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Urine trouble

Allegations of spying and an anti-union ‘hit list’ at County probation department

Photo Illustration by Chuck Kerr

 

New allegations by former employees of the Bexar County probation department are a good reminder that the mounting legal fight against the agency isn’t all about the mellow yellow.

In early 2008, after the department contracted out its urinalysis drug testing to Victoria-based Treatment Associates, probation was awash in questions from probationers, criminal-defense attorneys, and judges about the sudden and suspiciously high number of positive drug tests being returned by TA. [See “Test Tube Maybes,” October 3, 2008.] Probation officers began challenging Treatment Associates’ performance, too, creating a high level of friction among the department’s administrators.

But it appears union-busting topped the to-do list for Chief Probation Officer Bill Fitzgerald and Director of Operations Kathy Cline.

According to former Bexar County probation IT Director Natalie Bynum, Cline kept a list of known and suspected union members she wanted out of the department. To weed them out and quash the union, she had Bynum meet her repeatedly during and after work to comb through employee email accounts.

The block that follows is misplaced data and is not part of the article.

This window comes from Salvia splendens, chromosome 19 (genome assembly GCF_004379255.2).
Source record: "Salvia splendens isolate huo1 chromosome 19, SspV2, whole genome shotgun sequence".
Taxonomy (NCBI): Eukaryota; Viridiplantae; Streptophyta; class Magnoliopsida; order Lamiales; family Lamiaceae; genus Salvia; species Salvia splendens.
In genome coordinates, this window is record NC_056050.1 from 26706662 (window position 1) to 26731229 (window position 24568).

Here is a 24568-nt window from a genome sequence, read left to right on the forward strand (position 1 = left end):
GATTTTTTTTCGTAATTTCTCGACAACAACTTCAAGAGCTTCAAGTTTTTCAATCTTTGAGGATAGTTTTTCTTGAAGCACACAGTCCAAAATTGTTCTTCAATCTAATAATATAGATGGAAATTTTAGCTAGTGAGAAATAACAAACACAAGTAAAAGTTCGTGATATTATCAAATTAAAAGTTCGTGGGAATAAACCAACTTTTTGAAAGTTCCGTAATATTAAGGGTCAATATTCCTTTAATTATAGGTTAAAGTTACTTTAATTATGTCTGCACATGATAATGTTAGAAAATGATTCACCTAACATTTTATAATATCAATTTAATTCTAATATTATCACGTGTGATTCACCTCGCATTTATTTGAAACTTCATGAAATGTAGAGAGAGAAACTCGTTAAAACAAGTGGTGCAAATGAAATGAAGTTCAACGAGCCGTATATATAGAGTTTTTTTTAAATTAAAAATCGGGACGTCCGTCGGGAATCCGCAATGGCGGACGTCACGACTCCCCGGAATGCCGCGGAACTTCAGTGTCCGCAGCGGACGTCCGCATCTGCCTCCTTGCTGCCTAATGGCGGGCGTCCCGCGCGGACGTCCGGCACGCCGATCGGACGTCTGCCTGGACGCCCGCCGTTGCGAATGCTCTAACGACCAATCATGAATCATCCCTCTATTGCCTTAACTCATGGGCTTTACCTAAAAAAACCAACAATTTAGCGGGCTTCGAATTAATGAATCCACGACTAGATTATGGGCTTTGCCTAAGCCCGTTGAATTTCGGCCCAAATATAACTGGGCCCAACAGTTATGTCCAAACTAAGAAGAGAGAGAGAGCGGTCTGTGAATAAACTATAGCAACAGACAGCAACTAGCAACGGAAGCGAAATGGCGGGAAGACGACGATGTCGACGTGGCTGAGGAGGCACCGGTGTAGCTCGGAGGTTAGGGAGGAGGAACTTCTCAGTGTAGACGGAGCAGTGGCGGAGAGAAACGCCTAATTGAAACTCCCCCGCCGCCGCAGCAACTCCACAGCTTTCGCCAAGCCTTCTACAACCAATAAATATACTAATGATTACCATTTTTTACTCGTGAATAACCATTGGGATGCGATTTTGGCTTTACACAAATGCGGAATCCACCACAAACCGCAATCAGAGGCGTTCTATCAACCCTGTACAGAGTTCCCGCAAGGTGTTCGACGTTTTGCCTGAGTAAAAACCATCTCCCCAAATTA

“She wanted their computers monitored in order to find out if they were doing any union activities while on the job, also to see what was going on with the union,” said Bynum, who now lives in Arizona and spoke with the Current by phone. “We’d go to the bar and then we’d go back to work afterwards. It would be just us in the office, often-time.”

Bynum, a close confidant of Cline’s during her tenure, says she was motivated by curiosity since she was “not allowed” to speak with known members of the Central Texas Association of Public Employees, a division of the United Steelworkers. Cline and Bynum’s alleged searches weren’t limited to the “five to 10” employees targeted by Cline, either. Bynum told the Current this week that Cline also regularly tapped into her boss’s account to see if Fitzgerald was talking about her.

Neither Cline nor Fitzgerald returned repeated calls for comment.

Cline and Bynum’s snooping probably wasn’t illegal under state law, said Assistant Bexar County District Attorney Cliff Herberg. It really depends on the department’s policy manual. However, if it is proven that Cline was, in fact, seeking to suppress union activities, she and Fitzgerald could be in for a world of hurt. The U.S. Supreme Court has interpreted the First Amendment’s Freedom of Speech guarantee to include the freedom of association and the right to organize.